States stand to save $16 billion annually in Medicaid funding if the Medicare reform proposals passed by Congress last week become law.
While most of the attention on Medicare reform has focused on savings to senior citizens, a provision in the House-passed reform bill would slowly transfer the responsibility of covering prescription drugs for certain seniors to the federal government from the states. The states currently cover drug costs for seniors who are eligible for both Medicare and Medicaid, referred to as "dual eligibles."
Under the House Medicare bill, the federal government gradually would take on full responsibility of drug coverage for dual eligibles over the next 15 years.
The Senate bill would exclude seniors on Medicaid from accessing prescription drugs through Medicare, after an amendment introduced last week by Sen. Jay Rockefeller (D-W.Va.) was shot down.
The amendment, which closely resembled the House provisions, called for Medicare to cover prescription drug costs for dual eligibles.
Combined, the federal government and states spend $280 billion in Medicaid funding for all medical services each year. Of that, states spend about $98 billion covering medical care for dual eligibles, said Matt Salo, director of health legislation at the National Governors Association. Last year, prescription drug costs for dual eligibles stood at $7 billion and are estimated to grow at 16% to 17% each year.
"By voting down this amendment, we have yet again failed our seniors," Rockefeller said after his amendment was rejected 47-51. "It is unconscionable to me that seniors who have the least amount of income and need prescription drug coverage the most are completely left out of this Medicare benefit."
For cash-poor states, many of whom are scaling back Medicaid benefits as a budget-balancing maneuver, having Medicare pick up the tab on prescription drugs for dual eligibles would save them billions of dollars each year. Any Medicare bill that passes wouldn't take effect until 2006, however.
In a letter dated June 11 to Sen. Charles Grassley (R-Iowa), chairman of the Senate Finance Committee, and Sen. Max Baucus (D-Mont.), ranking Democrat on the committee, the NGA said, "A major reason that states currently have a long-run structural problem in their fiscal outlook is that they have absorbed responsibility for dual eligibles."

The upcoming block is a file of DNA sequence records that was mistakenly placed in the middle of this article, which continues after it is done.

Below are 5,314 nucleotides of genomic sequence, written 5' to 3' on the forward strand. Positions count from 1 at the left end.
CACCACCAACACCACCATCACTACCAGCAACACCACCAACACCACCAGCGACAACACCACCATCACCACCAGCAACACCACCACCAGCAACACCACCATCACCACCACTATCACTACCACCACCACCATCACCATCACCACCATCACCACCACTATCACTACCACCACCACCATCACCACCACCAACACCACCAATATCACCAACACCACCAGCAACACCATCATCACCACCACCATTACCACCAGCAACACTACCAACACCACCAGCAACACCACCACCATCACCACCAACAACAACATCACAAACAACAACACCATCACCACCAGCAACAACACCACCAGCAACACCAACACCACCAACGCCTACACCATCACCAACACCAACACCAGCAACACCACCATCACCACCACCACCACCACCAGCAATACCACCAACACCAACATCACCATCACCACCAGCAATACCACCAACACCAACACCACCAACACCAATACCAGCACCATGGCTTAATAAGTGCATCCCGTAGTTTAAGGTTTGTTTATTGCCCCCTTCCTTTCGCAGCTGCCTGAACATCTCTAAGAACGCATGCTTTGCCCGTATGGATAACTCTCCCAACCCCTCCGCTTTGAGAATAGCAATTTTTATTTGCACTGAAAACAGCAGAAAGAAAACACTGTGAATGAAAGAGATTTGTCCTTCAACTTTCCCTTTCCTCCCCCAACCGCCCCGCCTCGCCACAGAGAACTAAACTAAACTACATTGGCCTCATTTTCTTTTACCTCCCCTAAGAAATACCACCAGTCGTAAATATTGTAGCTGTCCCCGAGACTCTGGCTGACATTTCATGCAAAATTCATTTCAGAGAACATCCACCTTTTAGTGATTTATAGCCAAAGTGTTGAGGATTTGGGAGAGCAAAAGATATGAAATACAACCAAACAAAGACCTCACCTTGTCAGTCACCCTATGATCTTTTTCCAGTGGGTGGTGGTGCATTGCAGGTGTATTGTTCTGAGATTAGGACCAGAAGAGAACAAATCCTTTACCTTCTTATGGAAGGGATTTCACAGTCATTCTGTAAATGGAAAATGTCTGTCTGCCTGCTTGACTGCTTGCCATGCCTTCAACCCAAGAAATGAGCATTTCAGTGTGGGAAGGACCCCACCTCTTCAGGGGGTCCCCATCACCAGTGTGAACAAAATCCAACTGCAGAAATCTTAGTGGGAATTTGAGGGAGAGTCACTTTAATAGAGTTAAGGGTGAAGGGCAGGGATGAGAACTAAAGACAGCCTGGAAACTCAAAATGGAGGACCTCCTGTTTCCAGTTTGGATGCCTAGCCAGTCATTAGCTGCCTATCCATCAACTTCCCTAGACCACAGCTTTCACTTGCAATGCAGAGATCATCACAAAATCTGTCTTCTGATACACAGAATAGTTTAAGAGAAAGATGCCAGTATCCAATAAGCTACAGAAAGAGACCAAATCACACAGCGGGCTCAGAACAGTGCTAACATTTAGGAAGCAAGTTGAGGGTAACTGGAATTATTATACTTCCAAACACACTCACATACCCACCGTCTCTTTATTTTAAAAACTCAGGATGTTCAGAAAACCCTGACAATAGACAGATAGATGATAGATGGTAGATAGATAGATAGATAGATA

Medicare currently offers nearly no prescription drug coverage, and as a result, states have had to foot the entire bill for prescription drugs for low-income seniors. A House Democratic healthcare legislative aide who asked not to be identified said that because Medicare covers so many other services, it simply makes no sense for the program not to cover drugs as well.
"The question isn't why the House bill pays for (dual eligibles' drug costs). It's why the Senate bill doesn't," the aide said.
Senate Majority Leader Bill Frist (R-Tenn.) discussed the amendment with Rockefeller but remains concerned about the cost to Medicare of covering dual eligibles and would prefer looking at other alternatives to address the issue, said Nick Smith, a spokesman for Frist.
A call to the White House seeking comment was referred to HHS, which referred it to the Centers for Medicare and Medicaid Services. A spokesman there said the CMS has not taken a position on dual eligibles.
According to Salo, the Bush administration prefers Medicare not to pick up the drug costs of dual eligibles. The administration favors a proposal to move Medicaid to essentially a block-grant approach. Under that plan, states would get fixed amounts of federal money for Medicaid in exchange for greater flexibility to tailor the program to each state's needs.
Critics, however, said that approach puts Medicaid recipients at risk of being dropped from the program and states at financial jeopardy if the Medicaid population unexpectedly increases.